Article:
Monday, February 09, 2015

The Buckinghams - Kind Of a Drag (1967)




If everyone on the northwest side of Chicago who claims to have hung out with the Buckinghams during their heyday had faithfully bought all their releases, the rock group might have sold more records than the Beatles. Popular attractions while still in high school, the quintet changed its name from the Pulsations to the Buckinghams to reflect the British Invasion craze and signed with Chicago's USA Records in 1966. Backing Dennis Tufano's buoyant lead vocals with prominent harmonies and punchy soul-styled brass, the group came across the wistful "Kind of a Drag," and in short order, the Buckinghams had a million-selling pop chart-topper on their hands. They quickly graduated to recording for Columbia. As long as songwriter Jim Holvay supplied more material of the same high quality as "Kind of a Drag," the Buckinghams were sitting pretty. Holvay co-wrote "Don't You Care," "Hey Baby (They're Playing Our Song)," and the pseudo-psychedelic "Susan," and they all proved to be major hits for the band. The group's R&B roots surfaced on a vocal adaptation of Cannonball Adderley's jazz standard "Mercy, Mercy, Mercy," their second-biggest hit.

But the Buckinghams' fortunes soon changed drastically -- one of the top-selling rock groups of 1967, they managed only one hit after early 1968. Two original members, guitarist Carl Giammarese and bassist Nick Fortuna, have since revived the Buckinghams and began touring full-time again in 1982.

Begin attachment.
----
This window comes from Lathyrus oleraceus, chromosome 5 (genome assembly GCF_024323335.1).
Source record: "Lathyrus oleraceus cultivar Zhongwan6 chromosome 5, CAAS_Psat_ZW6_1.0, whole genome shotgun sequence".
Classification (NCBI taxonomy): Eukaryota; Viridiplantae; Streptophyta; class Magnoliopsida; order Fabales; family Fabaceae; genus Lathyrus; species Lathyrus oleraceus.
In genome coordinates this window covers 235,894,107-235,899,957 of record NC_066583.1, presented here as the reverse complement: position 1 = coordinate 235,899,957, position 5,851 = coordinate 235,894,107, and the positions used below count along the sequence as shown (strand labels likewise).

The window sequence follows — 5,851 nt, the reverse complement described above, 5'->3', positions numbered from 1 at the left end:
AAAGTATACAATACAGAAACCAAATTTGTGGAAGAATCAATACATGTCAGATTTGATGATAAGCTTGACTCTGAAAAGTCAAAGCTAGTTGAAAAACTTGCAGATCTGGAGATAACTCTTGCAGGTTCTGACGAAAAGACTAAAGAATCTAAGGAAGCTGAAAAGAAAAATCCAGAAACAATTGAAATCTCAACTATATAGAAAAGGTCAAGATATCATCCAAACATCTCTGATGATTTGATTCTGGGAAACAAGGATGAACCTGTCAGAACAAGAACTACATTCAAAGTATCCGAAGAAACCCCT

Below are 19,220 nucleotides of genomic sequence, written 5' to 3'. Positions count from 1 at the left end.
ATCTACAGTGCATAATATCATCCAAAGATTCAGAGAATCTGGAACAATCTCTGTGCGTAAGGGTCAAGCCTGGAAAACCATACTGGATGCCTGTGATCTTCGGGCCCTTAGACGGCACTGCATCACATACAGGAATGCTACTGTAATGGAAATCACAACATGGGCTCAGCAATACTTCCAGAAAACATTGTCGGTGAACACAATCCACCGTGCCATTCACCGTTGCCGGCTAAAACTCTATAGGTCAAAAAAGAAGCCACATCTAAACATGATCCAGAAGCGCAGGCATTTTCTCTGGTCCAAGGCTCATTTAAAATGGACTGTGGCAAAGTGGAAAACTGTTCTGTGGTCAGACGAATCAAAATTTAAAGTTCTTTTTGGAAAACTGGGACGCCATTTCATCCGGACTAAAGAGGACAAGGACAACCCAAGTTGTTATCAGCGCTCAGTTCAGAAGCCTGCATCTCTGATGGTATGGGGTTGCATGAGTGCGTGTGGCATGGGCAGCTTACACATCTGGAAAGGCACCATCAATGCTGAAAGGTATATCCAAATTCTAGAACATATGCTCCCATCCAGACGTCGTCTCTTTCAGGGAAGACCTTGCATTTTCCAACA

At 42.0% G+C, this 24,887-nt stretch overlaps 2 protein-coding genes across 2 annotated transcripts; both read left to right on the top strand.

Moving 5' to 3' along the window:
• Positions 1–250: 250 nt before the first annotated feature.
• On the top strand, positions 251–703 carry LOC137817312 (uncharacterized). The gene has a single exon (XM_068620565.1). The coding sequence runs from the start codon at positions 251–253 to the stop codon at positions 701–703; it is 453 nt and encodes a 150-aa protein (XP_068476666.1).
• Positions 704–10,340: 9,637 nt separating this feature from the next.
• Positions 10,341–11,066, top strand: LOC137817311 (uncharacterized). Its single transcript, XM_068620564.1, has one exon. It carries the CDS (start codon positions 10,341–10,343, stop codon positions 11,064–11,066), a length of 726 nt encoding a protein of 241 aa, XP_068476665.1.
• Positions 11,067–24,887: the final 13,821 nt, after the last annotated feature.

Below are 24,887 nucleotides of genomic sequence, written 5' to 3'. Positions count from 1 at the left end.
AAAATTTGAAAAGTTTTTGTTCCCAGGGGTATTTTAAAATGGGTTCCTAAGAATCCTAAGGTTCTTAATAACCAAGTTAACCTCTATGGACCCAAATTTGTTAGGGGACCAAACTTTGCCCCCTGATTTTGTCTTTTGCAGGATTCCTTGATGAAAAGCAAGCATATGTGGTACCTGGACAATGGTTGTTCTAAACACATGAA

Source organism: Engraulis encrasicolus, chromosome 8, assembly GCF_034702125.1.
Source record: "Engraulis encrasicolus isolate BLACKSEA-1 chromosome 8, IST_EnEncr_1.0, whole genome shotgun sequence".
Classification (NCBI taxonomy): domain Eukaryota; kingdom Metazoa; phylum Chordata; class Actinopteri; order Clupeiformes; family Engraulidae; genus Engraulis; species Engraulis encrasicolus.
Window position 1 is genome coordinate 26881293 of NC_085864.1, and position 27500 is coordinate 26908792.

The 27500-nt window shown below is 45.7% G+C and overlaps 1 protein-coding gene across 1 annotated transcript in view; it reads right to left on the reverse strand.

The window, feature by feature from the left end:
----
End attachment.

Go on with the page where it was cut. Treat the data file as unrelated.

Producer James William Guercio took on such a major role in the Buckinghams' second album that he amounted to a more influential force, perhaps, than anyone in the band. He arranged, conducted, and wrote or co-wrote six of the ten selections. Most noticeably, there were orchestral arrangements, complete with tympanis and blaring horns, that wouldn't have been out of place in film scores, large jazz bands, or even (at their most dissonant) early Frank Zappa records. Obviously he and/or the band were trying to be more experimental than they could on their hit singles, and the inclusion of the hit pop singles "Don't You Care" and "Mercy, Mercy, Mercy" made the LP all the more a strange affair. Not nearly as rock-oriented as their debut album, it was a quirky failure, as the Buckinghams were ultimately much more suited towards making AM singles than delving into somewhat strange orchestrated horn rock (although Guercio's songs were usually fairly hummable love songs when the arrangements were stripped away). In fact, the strongest cut other than the hit singles, "Remember," could have been a hit without the oddball horn charts. Sundazed combined Time & Changes with the group's third LP, Portraits, on a single-disc CD reissue.

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